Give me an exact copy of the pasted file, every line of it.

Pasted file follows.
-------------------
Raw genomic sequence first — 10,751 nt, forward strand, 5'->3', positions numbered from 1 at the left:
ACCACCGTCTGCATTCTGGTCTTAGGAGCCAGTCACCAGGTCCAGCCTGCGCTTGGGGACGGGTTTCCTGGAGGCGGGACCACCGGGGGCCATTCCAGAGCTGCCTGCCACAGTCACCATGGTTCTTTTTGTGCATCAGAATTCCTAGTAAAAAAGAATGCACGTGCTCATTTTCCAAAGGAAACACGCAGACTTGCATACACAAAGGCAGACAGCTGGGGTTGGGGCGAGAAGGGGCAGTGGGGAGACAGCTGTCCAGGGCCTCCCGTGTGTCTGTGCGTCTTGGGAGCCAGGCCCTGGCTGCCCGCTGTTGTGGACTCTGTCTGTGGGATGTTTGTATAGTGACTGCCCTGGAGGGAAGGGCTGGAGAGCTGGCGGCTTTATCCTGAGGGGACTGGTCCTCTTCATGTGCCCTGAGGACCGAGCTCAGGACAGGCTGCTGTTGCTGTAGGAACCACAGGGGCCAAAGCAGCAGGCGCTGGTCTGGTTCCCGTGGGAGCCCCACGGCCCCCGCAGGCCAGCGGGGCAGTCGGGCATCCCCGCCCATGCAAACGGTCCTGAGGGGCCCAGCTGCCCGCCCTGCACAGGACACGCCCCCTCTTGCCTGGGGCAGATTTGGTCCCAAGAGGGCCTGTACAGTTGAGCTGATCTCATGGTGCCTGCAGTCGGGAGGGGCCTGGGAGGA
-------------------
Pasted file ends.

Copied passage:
Raw genomic sequence first — 10,751 nt, forward strand, 5'->3', positions numbered from 1 at the left:
ACCACCGTCTGCATTCTGGTCTTAGGAGCCAGTCACCAGGTCCAGCCTGCGCTTGGGGACGGGTTTCCTGGAGGCGGGACCACCGGGGGCCATTCCAGAGCTGCCTGCCACAGTCACCATGGTTCTTTTTGTGCATCAGAATTCCTAGTAAAAAAGAATGCACGTGCTCATTTTCCAAAGGAAACACGCAGACTTGCATACACAAAGGCAGACAGCTGGGGTTGGGGCGAGAAGGGGCAGTGGGGAGACAGCTGTCCAGGGCCTCCCGTGTGTCTGTGCGTCTTGGGAGCCAGGCCCTGGCTGCCCGCTGTTGTGGACTCTGTCTGTGGGATGTTTGTATAGTGACTGCCCTGGAGGGAAGGGCTGGAGAGCTGGCGGCTTTATCCTGAGGGGACTGGTCCTCTTCATGTGCCCTGAGGACCGAGCTCAGGACAGGCTGCTGTTGCTGTAGGAACCACAGGGGCCAAAGCAGCAGGCGCTGGTCTGGTTCCCGTGGGAGCCCCACGGCCCCCGCAGGCCAGCGGGGCAGTCGGGCATCCCCGCCCATGCAAACGGTCCTGAGGGGCCCAGCTGCCCGCCCTGCACAGGACACGCCCCCTCTTGCCTGGGGCAGATTTGGTCCCAAGAGGGCCTGTACAGTTGAGCTGATCTCATGGTGCCTGCAGTCGGGAGGGGCCTGGGAGGA